Search for a rare disease
Other search option(s)
Dent disease type 1
Dent disease type 1 is a type of Dent disease with predominantly renal manifestations.
ORPHA:93622Classification level: Subtype of disorder
Prevalence is unknown but fewer than 250 families have been reported.
The disease is generally found in males only, who may have manifestations of the disease from early childhood. It is characterized by proximal tubule (PT) dysfunction and low-molecular-weight (LMW) proteinuria (99% of cases), associated with hypercalciuria (95%), nephrolithiasis (50%), nephrocalcinosis (75%), and progressive renal failure. PT dysfunction may be more severe than in Fanconi syndrome, i.e. aminoaciduria, phosphaturia, glycosuria, uricosuria, kaliuresis, and impaired urinary acidification, and is often complicated by rickets or osteomalacia. These patients may present with bone pain and difficulty in walking due to rickets, or symptoms of renal stones such as abdominal pain and hematuria. Occasionally, patients are referred as a result of the fortuitous discovery of biological manifestations of PT dysfunction, including LMW proteinuria, which is characterised by the excretion of proteins such as alpha-1 and beta-2 microglobulins, retinol-binding protein (RBP), Clara cell protein, and vitamin D-binding protein. The urinary loss of RBP might cause episodic night blindness in some patients. There is considerable inter- and intra-familial variability in the occurrence of nephrolithiasis. Females carriers can present with milder features with LMW proteinuria and hypercalciuria and rarely develop nephrolithiasis and renal failure.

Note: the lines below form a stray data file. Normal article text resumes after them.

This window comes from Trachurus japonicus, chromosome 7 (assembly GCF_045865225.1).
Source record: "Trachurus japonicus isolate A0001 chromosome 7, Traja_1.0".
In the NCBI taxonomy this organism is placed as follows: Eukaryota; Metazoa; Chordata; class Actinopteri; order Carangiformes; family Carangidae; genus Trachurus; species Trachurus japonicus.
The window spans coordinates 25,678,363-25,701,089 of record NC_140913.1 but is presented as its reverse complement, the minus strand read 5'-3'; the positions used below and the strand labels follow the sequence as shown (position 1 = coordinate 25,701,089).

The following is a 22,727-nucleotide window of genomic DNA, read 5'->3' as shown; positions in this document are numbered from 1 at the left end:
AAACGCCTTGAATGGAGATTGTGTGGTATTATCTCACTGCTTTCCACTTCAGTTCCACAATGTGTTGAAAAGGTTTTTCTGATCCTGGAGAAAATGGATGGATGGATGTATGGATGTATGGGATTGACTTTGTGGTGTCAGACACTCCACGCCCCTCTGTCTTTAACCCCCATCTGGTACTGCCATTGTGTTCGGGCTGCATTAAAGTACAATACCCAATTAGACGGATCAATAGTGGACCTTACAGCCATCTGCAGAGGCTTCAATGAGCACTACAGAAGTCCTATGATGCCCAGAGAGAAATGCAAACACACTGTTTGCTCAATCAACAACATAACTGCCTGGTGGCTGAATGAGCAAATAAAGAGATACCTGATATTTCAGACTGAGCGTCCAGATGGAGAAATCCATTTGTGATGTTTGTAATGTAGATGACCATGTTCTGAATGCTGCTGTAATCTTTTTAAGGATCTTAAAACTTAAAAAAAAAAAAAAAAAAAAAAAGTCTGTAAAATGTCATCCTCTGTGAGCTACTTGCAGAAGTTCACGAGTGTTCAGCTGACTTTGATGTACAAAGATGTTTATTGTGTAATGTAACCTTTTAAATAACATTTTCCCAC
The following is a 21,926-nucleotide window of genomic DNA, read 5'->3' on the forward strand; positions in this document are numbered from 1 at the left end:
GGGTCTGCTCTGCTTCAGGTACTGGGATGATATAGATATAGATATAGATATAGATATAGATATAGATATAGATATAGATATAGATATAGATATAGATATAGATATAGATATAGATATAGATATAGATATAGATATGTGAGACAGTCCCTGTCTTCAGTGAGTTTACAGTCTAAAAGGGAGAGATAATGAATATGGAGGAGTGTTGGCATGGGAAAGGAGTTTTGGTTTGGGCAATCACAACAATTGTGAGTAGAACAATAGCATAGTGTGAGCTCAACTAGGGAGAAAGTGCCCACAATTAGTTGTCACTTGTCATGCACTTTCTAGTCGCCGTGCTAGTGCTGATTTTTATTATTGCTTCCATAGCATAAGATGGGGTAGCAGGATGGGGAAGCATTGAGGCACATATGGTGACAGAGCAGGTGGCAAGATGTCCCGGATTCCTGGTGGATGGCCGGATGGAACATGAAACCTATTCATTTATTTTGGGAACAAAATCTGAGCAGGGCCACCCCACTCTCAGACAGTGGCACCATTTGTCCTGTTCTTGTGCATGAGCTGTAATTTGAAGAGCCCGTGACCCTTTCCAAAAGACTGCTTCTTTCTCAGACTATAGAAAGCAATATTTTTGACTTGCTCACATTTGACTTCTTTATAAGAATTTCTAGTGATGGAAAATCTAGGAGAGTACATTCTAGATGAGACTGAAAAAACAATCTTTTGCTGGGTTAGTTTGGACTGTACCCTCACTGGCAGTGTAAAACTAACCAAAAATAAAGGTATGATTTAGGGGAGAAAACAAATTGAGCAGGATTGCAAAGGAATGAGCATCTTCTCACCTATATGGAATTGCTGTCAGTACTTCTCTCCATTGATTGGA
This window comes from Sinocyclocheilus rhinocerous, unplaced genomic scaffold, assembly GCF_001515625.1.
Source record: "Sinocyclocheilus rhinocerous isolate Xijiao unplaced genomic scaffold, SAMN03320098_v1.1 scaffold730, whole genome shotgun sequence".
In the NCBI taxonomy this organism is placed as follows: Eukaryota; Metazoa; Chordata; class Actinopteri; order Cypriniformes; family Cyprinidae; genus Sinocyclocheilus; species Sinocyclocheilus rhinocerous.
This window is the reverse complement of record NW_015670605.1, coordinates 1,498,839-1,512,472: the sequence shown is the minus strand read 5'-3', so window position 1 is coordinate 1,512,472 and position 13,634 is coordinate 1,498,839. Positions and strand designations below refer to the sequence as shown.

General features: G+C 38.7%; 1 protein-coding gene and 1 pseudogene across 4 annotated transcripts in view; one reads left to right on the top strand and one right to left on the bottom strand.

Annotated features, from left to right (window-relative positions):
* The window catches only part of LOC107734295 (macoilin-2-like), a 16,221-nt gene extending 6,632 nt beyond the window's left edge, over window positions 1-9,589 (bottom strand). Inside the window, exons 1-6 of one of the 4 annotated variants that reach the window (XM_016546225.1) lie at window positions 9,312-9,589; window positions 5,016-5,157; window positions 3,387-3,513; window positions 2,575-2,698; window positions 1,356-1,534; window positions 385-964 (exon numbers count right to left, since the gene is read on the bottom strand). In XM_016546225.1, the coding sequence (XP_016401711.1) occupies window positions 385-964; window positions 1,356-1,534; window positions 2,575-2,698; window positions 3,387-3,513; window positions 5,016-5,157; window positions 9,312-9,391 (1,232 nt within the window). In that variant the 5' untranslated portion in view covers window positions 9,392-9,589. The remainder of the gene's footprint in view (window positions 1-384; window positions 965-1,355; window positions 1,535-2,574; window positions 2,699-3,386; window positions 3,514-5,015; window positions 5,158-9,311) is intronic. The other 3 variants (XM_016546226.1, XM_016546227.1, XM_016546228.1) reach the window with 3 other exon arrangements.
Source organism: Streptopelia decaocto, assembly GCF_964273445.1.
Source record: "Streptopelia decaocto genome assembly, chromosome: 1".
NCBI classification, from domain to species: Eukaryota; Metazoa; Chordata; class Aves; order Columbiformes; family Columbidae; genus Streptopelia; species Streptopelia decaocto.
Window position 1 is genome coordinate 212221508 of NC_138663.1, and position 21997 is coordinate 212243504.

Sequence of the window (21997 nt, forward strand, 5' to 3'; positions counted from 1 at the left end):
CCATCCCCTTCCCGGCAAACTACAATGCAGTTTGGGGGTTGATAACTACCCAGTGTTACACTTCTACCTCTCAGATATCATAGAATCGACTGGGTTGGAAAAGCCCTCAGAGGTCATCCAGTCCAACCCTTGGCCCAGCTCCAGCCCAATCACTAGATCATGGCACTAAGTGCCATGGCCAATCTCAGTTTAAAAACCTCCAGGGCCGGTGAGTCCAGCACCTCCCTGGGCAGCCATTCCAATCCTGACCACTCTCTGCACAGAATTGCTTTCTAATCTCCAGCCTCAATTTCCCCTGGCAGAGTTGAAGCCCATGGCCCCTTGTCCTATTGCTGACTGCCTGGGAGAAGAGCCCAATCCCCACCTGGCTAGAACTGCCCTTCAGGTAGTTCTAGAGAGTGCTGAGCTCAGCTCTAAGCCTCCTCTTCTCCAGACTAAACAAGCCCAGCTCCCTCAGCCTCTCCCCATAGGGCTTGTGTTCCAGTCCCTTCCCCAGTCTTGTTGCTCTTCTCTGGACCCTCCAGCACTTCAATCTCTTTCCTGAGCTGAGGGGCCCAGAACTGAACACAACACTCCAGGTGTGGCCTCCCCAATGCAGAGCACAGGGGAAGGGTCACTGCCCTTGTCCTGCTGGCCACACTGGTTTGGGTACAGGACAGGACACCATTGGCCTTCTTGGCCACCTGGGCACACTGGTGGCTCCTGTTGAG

Dent disease type 1 may be caused by inactivating mutations in the CLCN5 gene, which is located on chromosome Xp11.22 and encodes a 746 amino acid electrogenic Cl-/H+ exchanger (ClC-5). More than 140 CLCN5 mutations have been reported. Approximately 40% of patients do not have CLCN5 mutations, even though they are clinically indistinguishable from those that have CLCN5 mutations.
Diagnosis is based on the presence of LMW proteinuria, hypercalciuria and at least one of the following: nephrocalcinosis, kidney stones, hematuria, hypophosphatemia, or renal insufficiency. Molecular genetics confirms the diagnosis.
Differential diagnosis includes the other causes of generalized proximal tubule dysfunction.
Antenatal diagnosis and pre-implantation genetic testing is not advised because there is no evidence of a genotype-phenotype correlation and because of the generally good vital prognosis.
The disease follows an X-linked recessive mode of inheritance.
Management and treatment
Care is supportive, focusing on the treatment of hypercalciuria and the prevention of nephrolithiasis. Thiazide diuretics can be used to treat hypercalciuria although significant adverse effects, including hypovolemia and hypokalemia related to the primary tubulopathy, have been reported. Similarly, treatment of rickets with vitamin D must be cautious since it may increase hypercalciuria. Long-term control of hypercalciuria by a high citrate diet might delay progression of renal disease even in the absence of stone formation.
Progression to end-stage renal failure occurs between the 3rd and the 5th decades of life in 30-80% of affected males.